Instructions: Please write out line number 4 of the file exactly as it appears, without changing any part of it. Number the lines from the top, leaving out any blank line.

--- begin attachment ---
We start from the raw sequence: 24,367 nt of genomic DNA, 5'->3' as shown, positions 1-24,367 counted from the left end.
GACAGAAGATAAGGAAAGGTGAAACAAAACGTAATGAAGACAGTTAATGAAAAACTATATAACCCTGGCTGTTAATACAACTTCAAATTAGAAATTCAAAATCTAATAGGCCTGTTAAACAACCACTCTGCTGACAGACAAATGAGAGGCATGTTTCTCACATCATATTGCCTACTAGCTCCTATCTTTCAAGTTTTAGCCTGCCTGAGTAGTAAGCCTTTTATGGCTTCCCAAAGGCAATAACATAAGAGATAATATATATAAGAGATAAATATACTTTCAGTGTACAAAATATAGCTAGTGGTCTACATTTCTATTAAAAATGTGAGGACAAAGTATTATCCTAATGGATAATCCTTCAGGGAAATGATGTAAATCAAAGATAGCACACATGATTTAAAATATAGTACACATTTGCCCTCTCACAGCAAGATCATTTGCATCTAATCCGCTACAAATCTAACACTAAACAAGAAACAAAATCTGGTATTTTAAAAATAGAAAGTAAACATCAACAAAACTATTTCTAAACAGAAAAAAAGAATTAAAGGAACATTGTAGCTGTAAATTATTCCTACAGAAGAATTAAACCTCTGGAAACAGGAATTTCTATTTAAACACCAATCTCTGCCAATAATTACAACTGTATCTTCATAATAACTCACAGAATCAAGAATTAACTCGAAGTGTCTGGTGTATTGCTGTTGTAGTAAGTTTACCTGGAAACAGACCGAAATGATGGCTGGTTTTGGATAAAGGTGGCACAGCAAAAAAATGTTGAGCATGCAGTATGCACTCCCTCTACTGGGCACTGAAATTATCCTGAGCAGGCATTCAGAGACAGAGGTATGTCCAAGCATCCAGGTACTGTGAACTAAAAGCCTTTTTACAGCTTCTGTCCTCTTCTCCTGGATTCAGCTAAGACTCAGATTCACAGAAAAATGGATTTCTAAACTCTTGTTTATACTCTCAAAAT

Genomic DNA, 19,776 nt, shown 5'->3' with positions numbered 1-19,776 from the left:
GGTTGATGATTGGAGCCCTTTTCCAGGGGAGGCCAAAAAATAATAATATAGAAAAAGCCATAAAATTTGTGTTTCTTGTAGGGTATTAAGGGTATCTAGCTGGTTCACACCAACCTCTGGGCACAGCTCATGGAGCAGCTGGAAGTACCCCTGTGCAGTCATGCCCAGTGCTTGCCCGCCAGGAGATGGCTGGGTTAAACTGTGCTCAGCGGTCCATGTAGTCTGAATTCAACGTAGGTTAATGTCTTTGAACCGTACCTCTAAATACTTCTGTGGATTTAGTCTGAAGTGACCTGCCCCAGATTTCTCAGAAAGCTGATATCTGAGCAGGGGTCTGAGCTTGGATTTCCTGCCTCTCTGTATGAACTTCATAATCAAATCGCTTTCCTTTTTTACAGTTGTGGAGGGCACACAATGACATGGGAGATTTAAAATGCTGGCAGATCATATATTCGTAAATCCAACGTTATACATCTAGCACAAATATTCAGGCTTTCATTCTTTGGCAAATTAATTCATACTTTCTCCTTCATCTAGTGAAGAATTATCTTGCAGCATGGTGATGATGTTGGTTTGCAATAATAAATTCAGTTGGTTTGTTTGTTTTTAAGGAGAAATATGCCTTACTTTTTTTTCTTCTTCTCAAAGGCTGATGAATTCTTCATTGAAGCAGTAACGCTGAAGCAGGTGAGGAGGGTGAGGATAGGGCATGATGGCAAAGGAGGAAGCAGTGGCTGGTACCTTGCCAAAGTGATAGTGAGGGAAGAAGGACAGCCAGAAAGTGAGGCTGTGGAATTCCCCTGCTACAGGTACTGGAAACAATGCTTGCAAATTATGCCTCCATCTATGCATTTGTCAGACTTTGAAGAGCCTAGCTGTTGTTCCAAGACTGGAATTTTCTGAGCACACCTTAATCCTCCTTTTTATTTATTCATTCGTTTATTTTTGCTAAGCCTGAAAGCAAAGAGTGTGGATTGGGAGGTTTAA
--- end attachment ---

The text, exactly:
GGTTGATGATTGGAGCCCTTTTCCAGGGGAGGCCAAAAAATAATAATATAGAAAAAGCCATAAAATTTGTGTTTCTTGTAGGGTATTAAGGGTATCTAGCTGGTTCACACCAACCTCTGGGCACAGCTCATGGAGCAGCTGGAAGTACCCCTGTGCAGTCATGCCCAGTGCTTGCCCGCCAGGAGATGGCTGGGTTAAACTGTGCTCAGCGGTCCATGTAGTCTGAATTCAACGTAGGTTAATGTCTTTGAACCGTACCTCTAAATACTTCTGTGGATTTAGTCTGAAGTGACCTGCCCCAGATTTCTCAGAAAGCTGATATCTGAGCAGGGGTCTGAGCTTGGATTTCCTGCCTCTCTGTATGAACTTCATAATCAAATCGCTTTCCTTTTTTACAGTTGTGGAGGGCACACAATGACATGGGAGATTTAAAATGCTGGCAGATCATATATTCGTAAATCCAACGTTATACATCTAGCACAAATATTCAGGCTTTCATTCTTTGGCAAATTAATTCATACTTTCTCCTTCATCTAGTGAAGAATTATCTTGCAGCATGGTGATGATGTTGGTTTGCAATAATAAATTCAGTTGGTTTGTTTGTTTTTAAGGAGAAATATGCCTTACTTTTTTTTCTTCTTCTCAAAGGCTGATGAATTCTTCATTGAAGCAGTAACGCTGAAGCAGGTGAGGAGGGTGAGGATAGGGCATGATGGCAAAGGAGGAAGCAGTGGCTGGTACCTTGCCAAAGTGATAGTGAGGGAAGAAGGACAGCCAGAAAGTGAGGCTGTGGAATTCCCCTGCTACAGGTACTGGAAACAATGCTTGCAAATTATGCCTCCATCTATGCATTTGTCAGACTTTGAAGAGCCTAGCTGTTGTTCCAAGACTGGAATTTTCTGAGCACACCTTAATCCTCCTTTTTATTTATTCATTCGTTTATTTTTGCTAAGCCTGAAAGCAAAGAGTGTGGATTGGGAGGTTTAA